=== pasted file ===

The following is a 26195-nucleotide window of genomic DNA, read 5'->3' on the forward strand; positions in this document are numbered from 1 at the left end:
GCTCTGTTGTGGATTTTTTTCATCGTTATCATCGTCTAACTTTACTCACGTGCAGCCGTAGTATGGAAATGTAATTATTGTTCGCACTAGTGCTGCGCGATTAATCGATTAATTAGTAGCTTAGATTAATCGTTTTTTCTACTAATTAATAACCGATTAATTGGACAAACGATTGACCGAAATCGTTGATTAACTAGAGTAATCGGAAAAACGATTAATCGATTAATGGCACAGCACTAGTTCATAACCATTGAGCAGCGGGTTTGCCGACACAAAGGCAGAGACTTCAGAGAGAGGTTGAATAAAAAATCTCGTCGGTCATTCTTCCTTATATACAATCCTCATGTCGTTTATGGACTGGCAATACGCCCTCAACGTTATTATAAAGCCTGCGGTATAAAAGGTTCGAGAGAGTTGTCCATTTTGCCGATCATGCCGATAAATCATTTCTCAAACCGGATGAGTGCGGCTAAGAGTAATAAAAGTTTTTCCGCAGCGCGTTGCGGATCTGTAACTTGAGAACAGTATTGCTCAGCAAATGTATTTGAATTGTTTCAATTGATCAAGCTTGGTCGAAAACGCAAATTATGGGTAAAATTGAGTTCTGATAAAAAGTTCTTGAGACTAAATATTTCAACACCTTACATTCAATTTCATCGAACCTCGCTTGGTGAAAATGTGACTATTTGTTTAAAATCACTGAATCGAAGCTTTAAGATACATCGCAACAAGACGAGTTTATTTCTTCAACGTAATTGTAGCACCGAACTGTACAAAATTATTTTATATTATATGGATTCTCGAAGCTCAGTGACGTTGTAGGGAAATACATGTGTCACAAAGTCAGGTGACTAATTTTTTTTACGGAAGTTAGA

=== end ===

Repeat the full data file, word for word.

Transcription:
The following is a 26195-nucleotide window of genomic DNA, read 5'->3' on the forward strand; positions in this document are numbered from 1 at the left end:
GCTCTGTTGTGGATTTTTTTCATCGTTATCATCGTCTAACTTTACTCACGTGCAGCCGTAGTATGGAAATGTAATTATTGTTCGCACTAGTGCTGCGCGATTAATCGATTAATTAGTAGCTTAGATTAATCGTTTTTTCTACTAATTAATAACCGATTAATTGGACAAACGATTGACCGAAATCGTTGATTAACTAGAGTAATCGGAAAAACGATTAATCGATTAATGGCACAGCACTAGTTCATAACCATTGAGCAGCGGGTTTGCCGACACAAAGGCAGAGACTTCAGAGAGAGGTTGAATAAAAAATCTCGTCGGTCATTCTTCCTTATATACAATCCTCATGTCGTTTATGGACTGGCAATACGCCCTCAACGTTATTATAAAGCCTGCGGTATAAAAGGTTCGAGAGAGTTGTCCATTTTGCCGATCATGCCGATAAATCATTTCTCAAACCGGATGAGTGCGGCTAAGAGTAATAAAAGTTTTTCCGCAGCGCGTTGCGGATCTGTAACTTGAGAACAGTATTGCTCAGCAAATGTATTTGAATTGTTTCAATTGATCAAGCTTGGTCGAAAACGCAAATTATGGGTAAAATTGAGTTCTGATAAAAAGTTCTTGAGACTAAATATTTCAACACCTTACATTCAATTTCATCGAACCTCGCTTGGTGAAAATGTGACTATTTGTTTAAAATCACTGAATCGAAGCTTTAAGATACATCGCAACAAGACGAGTTTATTTCTTCAACGTAATTGTAGCACCGAACTGTACAAAATTATTTTATATTATATGGATTCTCGAAGCTCAGTGACGTTGTAGGGAAATACATGTGTCACAAAGTCAGGTGACTAATTTTTTTTACGGAAGTTAGA